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We stroll north, toward the cartoonishly packed intersection near the Shibuya subway station. Schoolchildren huddle and cackle and retreat to phones and then re-erupt.

Every other shirt shouts a bright, nonsensical slogan—i’m just being emo yesterday—capitalist exuberance overpowering sense.

They’re one of those sweet and unassuming couples that exist just to radiate koala-like gentleness.

The afternoon is steamy, and we’re in the back of a tiny, dark izakaya in the city’s jumbly Sangenjaya neighborhood.

She speaks good English but still wobbles, so her husband, Taka, joins us.

There was the head of a prominent company, rich and “very clever” but conversationally marooned at “hello.” Discreetly and patiently, Miyabi helped draw other words out.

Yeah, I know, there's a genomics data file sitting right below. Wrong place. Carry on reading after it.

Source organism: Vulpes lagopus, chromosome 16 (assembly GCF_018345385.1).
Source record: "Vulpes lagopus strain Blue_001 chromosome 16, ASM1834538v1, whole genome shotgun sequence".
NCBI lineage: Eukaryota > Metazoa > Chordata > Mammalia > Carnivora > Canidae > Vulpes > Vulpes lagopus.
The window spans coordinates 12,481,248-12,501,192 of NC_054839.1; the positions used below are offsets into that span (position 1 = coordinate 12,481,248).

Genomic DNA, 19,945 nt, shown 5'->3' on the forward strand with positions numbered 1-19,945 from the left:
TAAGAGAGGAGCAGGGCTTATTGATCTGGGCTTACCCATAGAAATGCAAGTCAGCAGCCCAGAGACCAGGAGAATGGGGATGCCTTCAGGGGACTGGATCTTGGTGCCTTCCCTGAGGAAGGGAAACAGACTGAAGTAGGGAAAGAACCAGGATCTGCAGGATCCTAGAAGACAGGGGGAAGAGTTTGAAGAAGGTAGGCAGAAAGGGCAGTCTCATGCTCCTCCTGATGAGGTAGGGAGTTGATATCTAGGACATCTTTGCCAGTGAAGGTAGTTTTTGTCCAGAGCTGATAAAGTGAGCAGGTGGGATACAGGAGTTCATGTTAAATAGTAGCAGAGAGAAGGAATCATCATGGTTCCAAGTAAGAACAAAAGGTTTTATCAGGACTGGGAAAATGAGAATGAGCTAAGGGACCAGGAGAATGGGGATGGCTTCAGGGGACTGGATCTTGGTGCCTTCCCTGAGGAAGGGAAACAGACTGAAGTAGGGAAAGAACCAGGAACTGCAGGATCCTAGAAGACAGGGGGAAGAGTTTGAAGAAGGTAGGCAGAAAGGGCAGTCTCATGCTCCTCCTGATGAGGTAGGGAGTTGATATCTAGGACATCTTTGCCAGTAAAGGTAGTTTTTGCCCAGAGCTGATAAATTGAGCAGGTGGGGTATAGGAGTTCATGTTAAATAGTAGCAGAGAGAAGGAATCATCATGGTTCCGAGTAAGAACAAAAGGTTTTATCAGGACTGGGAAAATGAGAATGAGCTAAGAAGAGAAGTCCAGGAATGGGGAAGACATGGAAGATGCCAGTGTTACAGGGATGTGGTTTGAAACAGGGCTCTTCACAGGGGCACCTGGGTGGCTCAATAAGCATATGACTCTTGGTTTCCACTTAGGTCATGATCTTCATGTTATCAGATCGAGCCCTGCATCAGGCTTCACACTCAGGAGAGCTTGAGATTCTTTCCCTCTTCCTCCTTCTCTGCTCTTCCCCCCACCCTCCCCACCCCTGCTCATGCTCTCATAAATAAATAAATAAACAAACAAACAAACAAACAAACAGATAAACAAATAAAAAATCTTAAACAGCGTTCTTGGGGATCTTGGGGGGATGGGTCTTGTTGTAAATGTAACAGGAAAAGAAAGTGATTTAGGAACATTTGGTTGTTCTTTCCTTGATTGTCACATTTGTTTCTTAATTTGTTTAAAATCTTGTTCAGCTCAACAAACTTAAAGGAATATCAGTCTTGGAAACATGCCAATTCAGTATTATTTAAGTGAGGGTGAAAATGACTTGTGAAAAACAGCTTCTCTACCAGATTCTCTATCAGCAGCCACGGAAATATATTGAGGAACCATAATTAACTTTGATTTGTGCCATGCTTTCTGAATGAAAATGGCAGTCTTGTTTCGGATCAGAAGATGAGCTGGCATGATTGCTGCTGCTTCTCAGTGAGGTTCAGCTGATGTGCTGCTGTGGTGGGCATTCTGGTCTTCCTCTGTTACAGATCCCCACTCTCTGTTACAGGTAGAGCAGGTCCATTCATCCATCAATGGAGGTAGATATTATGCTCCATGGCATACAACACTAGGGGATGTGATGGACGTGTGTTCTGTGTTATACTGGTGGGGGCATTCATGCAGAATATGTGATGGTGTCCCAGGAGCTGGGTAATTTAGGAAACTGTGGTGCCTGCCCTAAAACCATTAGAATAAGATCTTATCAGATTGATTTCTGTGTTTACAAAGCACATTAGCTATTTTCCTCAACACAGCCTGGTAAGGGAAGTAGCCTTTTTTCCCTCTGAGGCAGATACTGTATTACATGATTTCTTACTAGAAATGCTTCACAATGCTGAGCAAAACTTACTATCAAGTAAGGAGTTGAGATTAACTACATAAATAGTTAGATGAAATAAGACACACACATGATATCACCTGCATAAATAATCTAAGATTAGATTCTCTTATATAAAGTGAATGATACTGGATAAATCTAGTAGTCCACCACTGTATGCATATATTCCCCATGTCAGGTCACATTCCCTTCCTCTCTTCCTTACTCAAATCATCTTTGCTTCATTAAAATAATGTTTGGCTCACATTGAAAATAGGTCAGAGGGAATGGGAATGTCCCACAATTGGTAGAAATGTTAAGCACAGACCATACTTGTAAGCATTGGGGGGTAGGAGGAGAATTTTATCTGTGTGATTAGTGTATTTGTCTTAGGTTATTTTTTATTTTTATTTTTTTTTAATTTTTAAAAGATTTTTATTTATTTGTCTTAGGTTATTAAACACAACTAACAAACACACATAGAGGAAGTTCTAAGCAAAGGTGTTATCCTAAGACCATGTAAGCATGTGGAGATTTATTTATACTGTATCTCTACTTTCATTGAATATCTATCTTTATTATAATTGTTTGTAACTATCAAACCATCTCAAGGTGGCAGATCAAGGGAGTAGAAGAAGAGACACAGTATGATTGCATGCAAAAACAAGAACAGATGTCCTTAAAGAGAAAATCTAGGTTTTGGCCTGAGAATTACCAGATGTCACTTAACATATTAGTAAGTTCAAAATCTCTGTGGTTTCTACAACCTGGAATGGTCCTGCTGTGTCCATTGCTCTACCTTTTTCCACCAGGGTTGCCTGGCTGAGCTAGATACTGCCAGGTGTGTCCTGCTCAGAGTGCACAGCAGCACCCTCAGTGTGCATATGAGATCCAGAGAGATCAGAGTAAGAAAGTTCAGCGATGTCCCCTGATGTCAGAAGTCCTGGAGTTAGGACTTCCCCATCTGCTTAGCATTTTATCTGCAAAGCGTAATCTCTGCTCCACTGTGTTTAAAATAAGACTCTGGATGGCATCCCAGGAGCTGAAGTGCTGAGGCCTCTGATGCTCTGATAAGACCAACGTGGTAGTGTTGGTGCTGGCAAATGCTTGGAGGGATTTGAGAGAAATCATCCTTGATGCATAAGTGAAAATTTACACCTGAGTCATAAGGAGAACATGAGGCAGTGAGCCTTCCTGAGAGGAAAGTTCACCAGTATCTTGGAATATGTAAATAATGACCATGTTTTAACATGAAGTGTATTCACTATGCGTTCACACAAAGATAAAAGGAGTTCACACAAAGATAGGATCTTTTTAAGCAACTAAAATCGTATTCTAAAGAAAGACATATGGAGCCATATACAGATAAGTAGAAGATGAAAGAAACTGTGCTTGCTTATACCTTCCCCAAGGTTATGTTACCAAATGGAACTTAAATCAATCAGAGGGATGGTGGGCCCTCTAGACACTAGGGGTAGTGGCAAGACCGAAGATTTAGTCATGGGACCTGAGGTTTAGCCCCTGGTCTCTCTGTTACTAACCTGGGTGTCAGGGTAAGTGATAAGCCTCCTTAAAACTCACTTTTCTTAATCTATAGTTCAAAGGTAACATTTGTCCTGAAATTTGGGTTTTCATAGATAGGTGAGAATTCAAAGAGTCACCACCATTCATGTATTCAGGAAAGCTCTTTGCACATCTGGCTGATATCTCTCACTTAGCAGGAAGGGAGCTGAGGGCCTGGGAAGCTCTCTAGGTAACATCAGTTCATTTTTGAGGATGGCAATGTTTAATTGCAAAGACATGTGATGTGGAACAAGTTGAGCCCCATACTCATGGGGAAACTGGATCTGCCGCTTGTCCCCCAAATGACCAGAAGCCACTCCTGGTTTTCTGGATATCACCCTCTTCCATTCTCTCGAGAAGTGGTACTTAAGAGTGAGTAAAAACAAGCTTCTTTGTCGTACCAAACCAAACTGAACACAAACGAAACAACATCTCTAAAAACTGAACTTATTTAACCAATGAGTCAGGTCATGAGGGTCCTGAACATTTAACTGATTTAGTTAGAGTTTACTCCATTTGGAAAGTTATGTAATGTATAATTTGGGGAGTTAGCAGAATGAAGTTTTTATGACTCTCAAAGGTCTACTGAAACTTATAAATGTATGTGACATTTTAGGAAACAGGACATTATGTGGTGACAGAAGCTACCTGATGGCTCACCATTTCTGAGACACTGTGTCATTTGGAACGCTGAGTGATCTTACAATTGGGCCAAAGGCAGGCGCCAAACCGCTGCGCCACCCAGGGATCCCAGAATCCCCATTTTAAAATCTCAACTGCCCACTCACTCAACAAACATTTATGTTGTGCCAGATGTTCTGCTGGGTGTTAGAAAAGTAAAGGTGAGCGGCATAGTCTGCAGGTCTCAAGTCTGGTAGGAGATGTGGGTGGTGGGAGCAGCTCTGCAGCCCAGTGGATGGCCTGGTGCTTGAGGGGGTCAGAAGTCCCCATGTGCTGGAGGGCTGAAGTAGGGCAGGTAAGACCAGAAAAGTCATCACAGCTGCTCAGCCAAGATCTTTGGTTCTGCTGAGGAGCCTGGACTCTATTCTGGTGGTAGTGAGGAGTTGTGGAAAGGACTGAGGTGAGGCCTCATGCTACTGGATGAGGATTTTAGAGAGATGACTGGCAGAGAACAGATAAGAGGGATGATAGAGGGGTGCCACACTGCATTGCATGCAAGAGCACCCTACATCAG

There was the string of teenage girls struggling to navigate mystifying social dynamics; at their parents’ request, Miyabi would show up and just be a friend.

Contrived Instagram photos aside, Miyabi’s career mostly comprises the small, unremarkable acts of ordinary friendship: Shooting the breeze over dinner. Speaking simple kindnesses on a simple drive to the client’s parents’ house, simply to pretend you two are in love and absolutely on the verge of getting married, so don’t even worry, Mom and Dad.

As a girl, Miyabi longed to be a flight attendant—Continental, for some reason—and that tidy solicitousness still emanates.

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